The Weekly Ringer

The University of Mary Washington Student Newspaper

Consulting Firm to Reassess Programs

4 min read
By COLLEEN HUBER The Dean of the College of Arts and Sciences (CAS), Richard Finkelstein, said that the University of Mary Washington is hiring a consulting firm to help evaluate academic departments and programs and possibly cut some.

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The Dean of the College of Arts and Sciences (CAS), Richard Finkelstein, said that the University of Mary Washington is hiring a consulting firm to help evaluate academic departments and programs and possibly cut some.

On Tuesday, Nov. 13, President Rick Hurley sent an email to the faculty regarding his intention to review the programs at UMW and find ways that the University can save money.

The reasoning behind cutting certain programs is to attract more students and to become more distinctive, according to Hurley’s email.

UMW will be working with a consulting firm from Virginia Commonwealth University, including, Paul Timmreck, the former VCU chief financial officer and secretary of finance for the Commonwealth of Virginia to review non-academic operations, according to an email from Hurley. Another group will explore academic cuts.

Hurley stated in his email that he and Interim Provost Ian Newbould believe that the faculty should take part in the review process.

“There is no desire or intent on my part to engage in a top-down decision making process,” Hurley stated in the email. “My hope is that, working together, we can reach constructive conclusions and recommendations for the long term benefit of the University.”

According to Newbould, a study will be conducted to find out how the University spends money.

Newbould explained that the University is not doing this because of financial difficulties.

“This is happening because we need to look at our expenditures and find ways to add new programs,” said Newbould. “That is really what is driving this.”

UMW needs to find ways in which new programs can be added, according to Newbould. It also needs to look at what programs need to be reinforced.

The consultant will only be used to help examine; no decisions will be made by the consultant, according to Newbould.

“We have to look after our own future,” said Newbould. “It is the case of us making our own decision.”

“There is the possibility of programs being cut,” said Newbould. “But there is also the possibility of others being expanded.”

The cost of the plan will not be coming out of the University’s operating cost, according to Newbould. It will be paid for by donors in an organization called Fund for the Future.

In response to the University’s decision to consider eliminating programs and reallocating resources, Debra Schleef, University Faculty Council chair and chair of the sociology department, has organized a full faculty forum on Thursday, Nov. 15, to discuss the topic.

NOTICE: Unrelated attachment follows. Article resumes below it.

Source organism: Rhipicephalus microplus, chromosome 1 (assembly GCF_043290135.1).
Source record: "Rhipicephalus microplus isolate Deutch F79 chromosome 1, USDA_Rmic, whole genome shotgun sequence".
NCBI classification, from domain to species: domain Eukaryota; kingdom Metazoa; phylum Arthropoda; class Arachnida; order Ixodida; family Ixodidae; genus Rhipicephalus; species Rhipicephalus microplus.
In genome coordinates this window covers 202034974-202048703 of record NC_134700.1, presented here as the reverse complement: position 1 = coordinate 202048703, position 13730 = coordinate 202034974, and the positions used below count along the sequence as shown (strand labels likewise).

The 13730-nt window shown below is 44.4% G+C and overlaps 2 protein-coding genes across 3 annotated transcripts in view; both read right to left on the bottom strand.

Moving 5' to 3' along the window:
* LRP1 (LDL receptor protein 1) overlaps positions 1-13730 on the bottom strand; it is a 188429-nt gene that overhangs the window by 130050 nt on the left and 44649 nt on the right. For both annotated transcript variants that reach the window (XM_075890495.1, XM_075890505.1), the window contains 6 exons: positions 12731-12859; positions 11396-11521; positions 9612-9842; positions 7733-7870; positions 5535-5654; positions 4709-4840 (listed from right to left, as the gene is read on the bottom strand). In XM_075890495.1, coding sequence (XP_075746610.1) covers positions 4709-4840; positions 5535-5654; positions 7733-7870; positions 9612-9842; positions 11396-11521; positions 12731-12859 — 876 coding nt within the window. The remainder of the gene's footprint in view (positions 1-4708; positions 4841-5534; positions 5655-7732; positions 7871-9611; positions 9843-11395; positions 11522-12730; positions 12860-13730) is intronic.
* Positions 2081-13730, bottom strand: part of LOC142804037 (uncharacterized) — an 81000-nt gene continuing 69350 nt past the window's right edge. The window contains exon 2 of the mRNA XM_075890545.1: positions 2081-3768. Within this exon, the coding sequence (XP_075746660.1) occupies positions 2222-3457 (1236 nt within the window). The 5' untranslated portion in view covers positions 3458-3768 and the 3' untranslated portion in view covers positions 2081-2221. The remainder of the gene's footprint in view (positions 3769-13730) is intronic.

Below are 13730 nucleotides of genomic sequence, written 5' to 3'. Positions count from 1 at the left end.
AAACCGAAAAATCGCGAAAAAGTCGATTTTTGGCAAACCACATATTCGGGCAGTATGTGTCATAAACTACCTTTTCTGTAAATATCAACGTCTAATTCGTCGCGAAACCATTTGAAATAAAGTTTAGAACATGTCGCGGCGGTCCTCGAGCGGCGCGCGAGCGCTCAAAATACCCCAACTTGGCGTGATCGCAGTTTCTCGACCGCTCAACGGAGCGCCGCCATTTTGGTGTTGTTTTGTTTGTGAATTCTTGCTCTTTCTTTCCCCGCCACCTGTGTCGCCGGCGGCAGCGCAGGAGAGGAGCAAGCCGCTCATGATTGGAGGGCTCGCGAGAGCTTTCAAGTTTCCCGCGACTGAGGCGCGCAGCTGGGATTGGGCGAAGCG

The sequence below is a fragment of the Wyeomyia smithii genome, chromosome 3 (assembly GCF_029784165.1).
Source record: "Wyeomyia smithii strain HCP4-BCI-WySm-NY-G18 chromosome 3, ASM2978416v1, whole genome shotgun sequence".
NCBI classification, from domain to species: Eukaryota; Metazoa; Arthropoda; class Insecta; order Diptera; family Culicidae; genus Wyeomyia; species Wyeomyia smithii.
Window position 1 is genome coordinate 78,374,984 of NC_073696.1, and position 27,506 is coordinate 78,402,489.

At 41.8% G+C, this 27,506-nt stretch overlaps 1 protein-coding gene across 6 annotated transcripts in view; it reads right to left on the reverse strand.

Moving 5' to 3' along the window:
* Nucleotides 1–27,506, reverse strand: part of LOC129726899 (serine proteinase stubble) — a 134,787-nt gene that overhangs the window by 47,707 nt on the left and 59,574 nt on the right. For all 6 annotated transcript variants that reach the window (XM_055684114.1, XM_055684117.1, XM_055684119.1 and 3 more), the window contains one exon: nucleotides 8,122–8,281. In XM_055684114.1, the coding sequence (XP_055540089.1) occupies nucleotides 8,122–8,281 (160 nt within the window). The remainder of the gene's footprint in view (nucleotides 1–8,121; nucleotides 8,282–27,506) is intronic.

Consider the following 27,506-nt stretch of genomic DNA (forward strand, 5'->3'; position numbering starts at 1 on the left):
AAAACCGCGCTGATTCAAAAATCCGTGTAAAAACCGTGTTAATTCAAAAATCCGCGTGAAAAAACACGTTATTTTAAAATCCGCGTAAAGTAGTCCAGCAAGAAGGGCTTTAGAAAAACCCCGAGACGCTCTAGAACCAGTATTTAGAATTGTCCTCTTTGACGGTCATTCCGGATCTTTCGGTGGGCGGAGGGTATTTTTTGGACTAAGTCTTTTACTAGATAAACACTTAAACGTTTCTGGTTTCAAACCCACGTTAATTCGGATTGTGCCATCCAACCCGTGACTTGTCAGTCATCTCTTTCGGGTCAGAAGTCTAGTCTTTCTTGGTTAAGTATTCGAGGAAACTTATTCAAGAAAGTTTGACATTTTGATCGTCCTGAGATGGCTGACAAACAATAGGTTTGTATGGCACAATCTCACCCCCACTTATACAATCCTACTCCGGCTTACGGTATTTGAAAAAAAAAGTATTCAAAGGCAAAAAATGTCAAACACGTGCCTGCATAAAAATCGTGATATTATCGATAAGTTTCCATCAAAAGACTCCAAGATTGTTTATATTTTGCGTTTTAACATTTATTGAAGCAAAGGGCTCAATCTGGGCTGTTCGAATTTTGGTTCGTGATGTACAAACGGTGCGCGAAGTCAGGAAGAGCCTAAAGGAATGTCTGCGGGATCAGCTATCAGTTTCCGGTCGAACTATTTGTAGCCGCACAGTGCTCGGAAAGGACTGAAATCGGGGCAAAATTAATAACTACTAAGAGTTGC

The University of Hartford held a similar event. Two task forces reviewed the programs. One included 25 faculty members who evaluated and prioritized academic programs, and the other involved 20 faculty and administrative members in charge of evaluating administrative programs, according to an article in Inside Higher Ed.

The two task forces eliminated a total of 40 academic programs, according to the article. They also called for restricting about 60 programs in order to “free up resources to invest in some areas seeing significant growth, including undergraduate degrees in biology, communication, psychology and nursing.”

Jason Davidson, associate professor of political science and international affairs, believes that faculty should play a central role in the evaluation process as a member of the American Association of University Professors. However, at this point, it is unclear what role the faculty will have, according to Davidson.

“The proposals should go before the University Faculty Council at a bare minimum,” said Davidson. “That body was elected by faculty to represent them and is the appropriate venue for any proposals the administration would like to move forward with.”

The University is developing two new programs, including the GIS program and a Masters in Security and Defense, according to Davidson.

Davidson believes that both of these programs will make profit, and will not necessitate the elimination of other programs.

“There will not be a need to eliminate other programs and, if that were the case, I would say ‘don’t do it,’” said Davidson. “We are a liberal arts program, if money is our focus and value, then we will become Wal-Mart.”

There have been no specifics given on the plan, but, according to Davidson, there is no evidence that UMW needs to eliminate programs to maintain the way the university currently is.

Many faculty members have articulated their positions on this plan. Davidson’s sense of the faculty opinion is that it ranges from believing the university needs to be consistent with how they view UMW in order to maintain the university’s values, to the feeling that some faculty will have nothing to do with the process because they believe it to be flawed.

Newbould understands the responses that are coming in, but also believes that it is too early in the process for anyone to be clear on what is going to take place.

“As the process unfolds, we will know more,” said Newbould.

However, according to Newbould, it will be a broad-based process done by about 40 or 50 community members, with the majority being faculty members across UMW.